Down the streets of San Francisco, a Diesel truck passes across a man’s gaze. With the distinct smell of the diesel fuel and the way the sun reflects off his eyes, within moments, he is back.
He is back in Afghanistan.
He can smell, taste, and feel his past, as if it’s right here in front of him as if he’s living it all over again, completely incoherent of his actual surroundings. A 6-block walk to the gym transforms into a battlefield.
Like countless others, Steven Schwenka, is a fighter of post-traumatic stress disorder (PTSD). This experience is not unique, and he is not the only one.
Since October 2001, approximately 1.64 million U.S. troops have been deployed to Afghanistan and Iraq and at least 20 percent of them have PTSD and/or depression. However, 50 percent of those with PTSD do not seek treatment, says RAND, a center for military health and policy research.
The “mission over everything” mentality breeds the mindset of ignoring symptoms and being unwilling to get help, says Schwenka, currently a Psychology major at College of San Mateo.
This branches from the “macho-man” dynamic taught in the military. The military is male-dominated and stands on the motto, -suck it up and move on- explains Schwenka.
There is one way to do things and that is how it goes, it’s a controlling environment, says Schwenka, a rifleman who served in the infantry and was deployed to Afghanistan in 2011.
This technique of control is good training, but leads to a hesitancy to get help, says Schwenka.
“When you get out and have these traumatic experiences and you are still operating through that lens of control, says Schwenka. “It does not treat the problem, it numbs it.”
This outlook towards being unwilling to acquire help does not differ with gender, explains Heather Rojaśeverett, currently a Computer Science major at Skyline College.
She looked back on a proverb the soldiers survived by, “…you can’t smoke a rock.”
“It’s a huge deal for soldiers, because you are trained to be so mentally strong, that for you to think that you have a weakness, such as PTSD, you don’t want to claim it, let alone acknowledge you have it,” says Rojaśeverett, a United States Army Signal Corps Veteran served in Germany 1999 to 2002.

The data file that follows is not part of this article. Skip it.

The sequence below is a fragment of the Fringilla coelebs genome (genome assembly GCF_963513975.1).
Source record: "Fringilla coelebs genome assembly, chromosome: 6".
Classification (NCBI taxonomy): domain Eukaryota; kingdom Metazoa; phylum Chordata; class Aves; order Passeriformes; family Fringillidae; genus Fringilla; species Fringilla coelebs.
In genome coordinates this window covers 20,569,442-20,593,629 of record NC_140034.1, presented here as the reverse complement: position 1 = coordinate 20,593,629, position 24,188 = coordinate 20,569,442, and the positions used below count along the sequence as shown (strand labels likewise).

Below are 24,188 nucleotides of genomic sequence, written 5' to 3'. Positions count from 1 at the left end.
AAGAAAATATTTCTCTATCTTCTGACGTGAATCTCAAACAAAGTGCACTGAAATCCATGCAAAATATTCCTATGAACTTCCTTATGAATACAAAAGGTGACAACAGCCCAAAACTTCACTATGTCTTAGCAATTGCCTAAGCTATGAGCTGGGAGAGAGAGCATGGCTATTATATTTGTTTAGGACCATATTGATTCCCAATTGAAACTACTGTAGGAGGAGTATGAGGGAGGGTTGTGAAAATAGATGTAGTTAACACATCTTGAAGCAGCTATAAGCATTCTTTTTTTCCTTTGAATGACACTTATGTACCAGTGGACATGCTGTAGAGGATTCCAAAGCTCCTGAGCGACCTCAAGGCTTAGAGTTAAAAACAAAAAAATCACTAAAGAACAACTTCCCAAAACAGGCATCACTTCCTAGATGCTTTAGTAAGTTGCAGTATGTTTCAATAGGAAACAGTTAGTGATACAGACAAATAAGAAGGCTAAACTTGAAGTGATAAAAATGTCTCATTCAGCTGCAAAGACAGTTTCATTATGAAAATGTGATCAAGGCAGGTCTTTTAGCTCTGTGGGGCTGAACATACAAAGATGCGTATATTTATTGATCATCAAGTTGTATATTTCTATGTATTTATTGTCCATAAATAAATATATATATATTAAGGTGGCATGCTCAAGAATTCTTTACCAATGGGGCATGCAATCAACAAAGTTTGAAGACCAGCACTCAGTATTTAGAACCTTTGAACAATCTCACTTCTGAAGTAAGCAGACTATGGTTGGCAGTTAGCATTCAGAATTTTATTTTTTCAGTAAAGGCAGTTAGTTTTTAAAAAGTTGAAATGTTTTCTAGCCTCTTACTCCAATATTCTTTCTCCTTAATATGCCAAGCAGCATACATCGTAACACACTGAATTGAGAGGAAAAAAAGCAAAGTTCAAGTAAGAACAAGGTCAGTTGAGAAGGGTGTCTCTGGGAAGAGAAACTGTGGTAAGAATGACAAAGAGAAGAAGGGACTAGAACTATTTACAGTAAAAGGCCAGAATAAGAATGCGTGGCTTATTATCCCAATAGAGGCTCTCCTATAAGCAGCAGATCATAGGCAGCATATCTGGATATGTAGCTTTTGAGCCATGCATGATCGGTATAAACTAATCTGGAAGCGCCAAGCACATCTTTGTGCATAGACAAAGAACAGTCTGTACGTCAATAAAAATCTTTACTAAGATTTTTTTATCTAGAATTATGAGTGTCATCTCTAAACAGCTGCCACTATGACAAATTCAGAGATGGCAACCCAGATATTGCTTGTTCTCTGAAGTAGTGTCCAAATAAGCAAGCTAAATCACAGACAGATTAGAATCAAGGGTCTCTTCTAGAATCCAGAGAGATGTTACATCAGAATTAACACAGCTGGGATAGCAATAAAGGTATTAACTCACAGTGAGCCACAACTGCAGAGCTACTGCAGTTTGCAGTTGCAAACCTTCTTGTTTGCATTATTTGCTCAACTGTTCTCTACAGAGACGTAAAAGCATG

This view was shared by Luis Padilla, a Skyline Alumni currently a Program Services Coordinator at the Veterans Center at College of San Mateo.
“You are being told you are warriors, so to accept PTSD is like accepting defeat, to accept that something is wrong with you,” says Padilla, a Marine Corps airborne parachutist.
PTSD stems from moral injury, which results from making choices against one’s own morals, explains Padilla who was deployed to Iraq in 2008.
As part of the marine corps rifle squad, Schwenka shed his own light on by giving his perspective from a combat veteran standpoint.
Pulling that trigger, and having to think about those kinds of actions is from where PTSD symptoms cultivate. Most people haven’t been in a situation where the only option is to kill or get killed, he says.
“What is really hard to grapple with, for a lot of combat veterans, is coming to grips with who they’ve harmed,” says Schwenka, a 6-year Marine Corps veteran.
As a survival mechanism, the brain flash freezes a memory to let the person know that something is not good. It’s the brain’s way of evolving and letting you know not to do it again, he explains, “You are always going to have it these triggers, it’s just about how you manage them.”
The Marine Corps veteran also stated that the everyday tasks can be difficult to go through due to PTSD.
“It’s about how you can mediate those peaks and valleys, because there are going to be days, like walking to the gym and when you think you are fine and everything is good, and all of a sudden you are back,” says Schwenka.
Transition to civilian life is not incentivized by the military, as it is not high on their priorities explains Schwenka. Their attention is focused on optimization of resources rather than the well-being or long-term health of the people who are being put back into society.
“All the onus is on the veteran to get themselves help and there is no oversight in pushing these people in the right way to get treatment,” he says.
Which is why society plays a key role in their journey, explains Schwenka.
PTSD is a lifelong journey and not a short phase, Rojaśeverett relates. She says the process is much similar to of losing a loved one.
“I feel like the biggest, strongest thing is to be there for them,” says Rojaśeverett. “You can’t take the pain away right away, you have to give them the time.”
She says, “With each day, they get one step further from what hurt them and one step closer to hopefully getting better.”